Pyrotechnic Shows Could Trigger Seizures

It started with a migraine, not even five minutes after the fireworks show began. Damon Thorne tried to look away but the entire sky was lit up. "Even closing my eyes -- I could still see the fireworks through my eyelids," he says.

Then, his right hand began to quiver. Little points of light, much like the "stars" that compose a firework's bloom, panned across his field of view. This was Thorne's "aura," visible only to him, and a warning sign that a seizure was about to happen.

"Next thing I remember, I was waking up in the hospital," says Thorne, who has epilepsy. "Come to find out I had some massive grand mal seizure."

The incident at the St. Louis County Fair and Air Show in 2006 would become the first indication to Thorne that his epilepsy appeared to be sensitive to the barrage of light that accompanies a professional pyrotechnics display.

While it's an uncommon experience, there are reports like Thorne's of fireworks triggering seizures in susceptible people. And some neurologists think it's worth noting, especially for parents with children who might not have had their first seizure yet.

Stimulating Seizures

Seizures affect more than 3 million people in the United States, according to the Epilepsy Foundation of America. The seizures typically come about when groups of nerve cells in the brain fire abnormally, setting off a range of symptoms from behavior changes to muscle spasms and loss of consciousness. When someone has a pattern of repeated seizures, they are usually diagnosed with epilepsy.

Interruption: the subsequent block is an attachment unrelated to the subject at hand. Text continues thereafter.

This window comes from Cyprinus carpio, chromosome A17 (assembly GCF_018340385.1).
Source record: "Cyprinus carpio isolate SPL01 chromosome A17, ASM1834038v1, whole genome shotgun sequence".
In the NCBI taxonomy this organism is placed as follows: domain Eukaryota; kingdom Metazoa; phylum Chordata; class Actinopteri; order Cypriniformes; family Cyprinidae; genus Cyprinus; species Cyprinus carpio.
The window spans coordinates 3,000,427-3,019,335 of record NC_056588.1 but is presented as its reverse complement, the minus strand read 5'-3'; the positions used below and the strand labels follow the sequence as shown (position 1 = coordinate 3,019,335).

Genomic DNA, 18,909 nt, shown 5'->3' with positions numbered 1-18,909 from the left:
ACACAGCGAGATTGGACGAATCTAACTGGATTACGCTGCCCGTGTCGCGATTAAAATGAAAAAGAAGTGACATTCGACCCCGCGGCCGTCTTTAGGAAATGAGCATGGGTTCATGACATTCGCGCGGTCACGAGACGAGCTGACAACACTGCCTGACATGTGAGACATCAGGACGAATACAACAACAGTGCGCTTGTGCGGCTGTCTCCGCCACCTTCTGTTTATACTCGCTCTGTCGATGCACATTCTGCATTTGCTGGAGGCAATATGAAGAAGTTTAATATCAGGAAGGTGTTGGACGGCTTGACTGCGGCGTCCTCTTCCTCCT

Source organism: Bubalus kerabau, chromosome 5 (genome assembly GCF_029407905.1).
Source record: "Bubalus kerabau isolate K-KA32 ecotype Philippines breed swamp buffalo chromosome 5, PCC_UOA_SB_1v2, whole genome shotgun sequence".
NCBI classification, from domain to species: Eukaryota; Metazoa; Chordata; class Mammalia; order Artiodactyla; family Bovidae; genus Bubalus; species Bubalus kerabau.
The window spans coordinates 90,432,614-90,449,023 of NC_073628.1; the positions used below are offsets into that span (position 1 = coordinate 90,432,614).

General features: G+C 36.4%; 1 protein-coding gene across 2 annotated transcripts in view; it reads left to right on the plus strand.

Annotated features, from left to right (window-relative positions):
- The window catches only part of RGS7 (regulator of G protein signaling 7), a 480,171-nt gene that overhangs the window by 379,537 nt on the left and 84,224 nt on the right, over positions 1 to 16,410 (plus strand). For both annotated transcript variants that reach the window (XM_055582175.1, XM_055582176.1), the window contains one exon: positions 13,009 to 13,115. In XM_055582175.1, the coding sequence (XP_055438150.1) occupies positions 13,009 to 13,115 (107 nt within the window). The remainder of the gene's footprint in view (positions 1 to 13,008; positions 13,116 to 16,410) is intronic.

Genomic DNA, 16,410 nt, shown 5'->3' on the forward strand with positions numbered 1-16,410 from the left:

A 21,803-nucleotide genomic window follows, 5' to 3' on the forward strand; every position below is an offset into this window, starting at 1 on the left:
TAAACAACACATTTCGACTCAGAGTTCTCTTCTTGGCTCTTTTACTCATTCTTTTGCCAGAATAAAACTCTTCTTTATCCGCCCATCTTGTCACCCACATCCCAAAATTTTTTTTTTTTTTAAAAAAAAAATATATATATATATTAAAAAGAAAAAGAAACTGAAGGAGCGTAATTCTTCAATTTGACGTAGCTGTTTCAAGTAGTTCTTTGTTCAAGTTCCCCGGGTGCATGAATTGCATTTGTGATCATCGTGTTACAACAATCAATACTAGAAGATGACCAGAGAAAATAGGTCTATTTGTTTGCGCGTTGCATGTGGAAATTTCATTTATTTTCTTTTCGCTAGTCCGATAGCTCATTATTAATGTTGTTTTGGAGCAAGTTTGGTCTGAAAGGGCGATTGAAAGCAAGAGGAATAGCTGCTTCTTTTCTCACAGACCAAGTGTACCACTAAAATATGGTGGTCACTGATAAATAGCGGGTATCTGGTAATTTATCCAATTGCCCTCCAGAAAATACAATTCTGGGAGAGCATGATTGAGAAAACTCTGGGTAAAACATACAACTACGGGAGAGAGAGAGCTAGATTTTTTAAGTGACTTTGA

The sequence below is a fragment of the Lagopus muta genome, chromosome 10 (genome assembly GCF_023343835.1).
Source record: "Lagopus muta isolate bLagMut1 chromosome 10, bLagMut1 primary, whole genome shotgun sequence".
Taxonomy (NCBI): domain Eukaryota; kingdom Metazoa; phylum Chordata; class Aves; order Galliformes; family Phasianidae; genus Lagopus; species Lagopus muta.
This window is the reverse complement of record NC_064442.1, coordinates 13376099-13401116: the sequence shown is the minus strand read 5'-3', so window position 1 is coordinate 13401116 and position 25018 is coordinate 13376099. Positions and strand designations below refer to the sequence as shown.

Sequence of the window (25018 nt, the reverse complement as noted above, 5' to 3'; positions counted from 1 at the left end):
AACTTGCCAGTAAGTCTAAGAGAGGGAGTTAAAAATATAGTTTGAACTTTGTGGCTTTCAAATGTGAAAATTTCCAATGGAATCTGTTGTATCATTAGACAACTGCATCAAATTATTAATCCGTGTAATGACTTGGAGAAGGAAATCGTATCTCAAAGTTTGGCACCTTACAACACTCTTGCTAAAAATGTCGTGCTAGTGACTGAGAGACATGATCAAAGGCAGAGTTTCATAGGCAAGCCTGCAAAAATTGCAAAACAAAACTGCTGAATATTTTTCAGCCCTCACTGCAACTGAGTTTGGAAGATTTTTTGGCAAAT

In what's called reflex epilepsy, the seizures can be sparked by things patients see or hear, even sense in the environment around them. A small percentage of people with epilepsy -- somewhere between 3 and 5 percent -- are considered photosensitive, because light can trigger their seizures. The source could be a computer monitor, a television or even sunlight reflecting off water in a certain way.

Doctors often can determine whether patients are photosensitive by having them look at a strobe light to see if it sets off a seizure. This photostimulation exercise is routinely done during a common diagnostic test for epilepsy, in which technicians use an electroencephalogram, or EEG, to monitor patients' brain waves for unusual electrical activity.

"There are literally thousands of different triggers for seizures," says Dr. John Gibbs, a neurologist who now treats Damon Thorne in Greeneville, N.C. "[Fireworks] certainly can mimic photostimulation."

Diagnosing photosensitivity is important because it can guide the type of medication patients get and help them identify a potential trigger to avoid, helping prevent further seizures.

A Different Ballgame

"They've never pinpointed exactly what it is with him," says Cindy Mitchell, referring to her son, Robert, who had his first seizure at 2 1/2 years old. Doctors diagnosed him with idiopathic generalized epilepsy -- epilepsy with no apparent biological cause.

"His seizures are totally unpredictable," says Mitchell. "It definitely affects his quality of life, and it affects the whole family."

One study determined that children with idiopathic epilepsy have a more than 67 percent chance of becoming seizure-free by the time 20 years have passed since diagnosis. Robert Mitchell is now 20 years old; the seizures haven't stopped.

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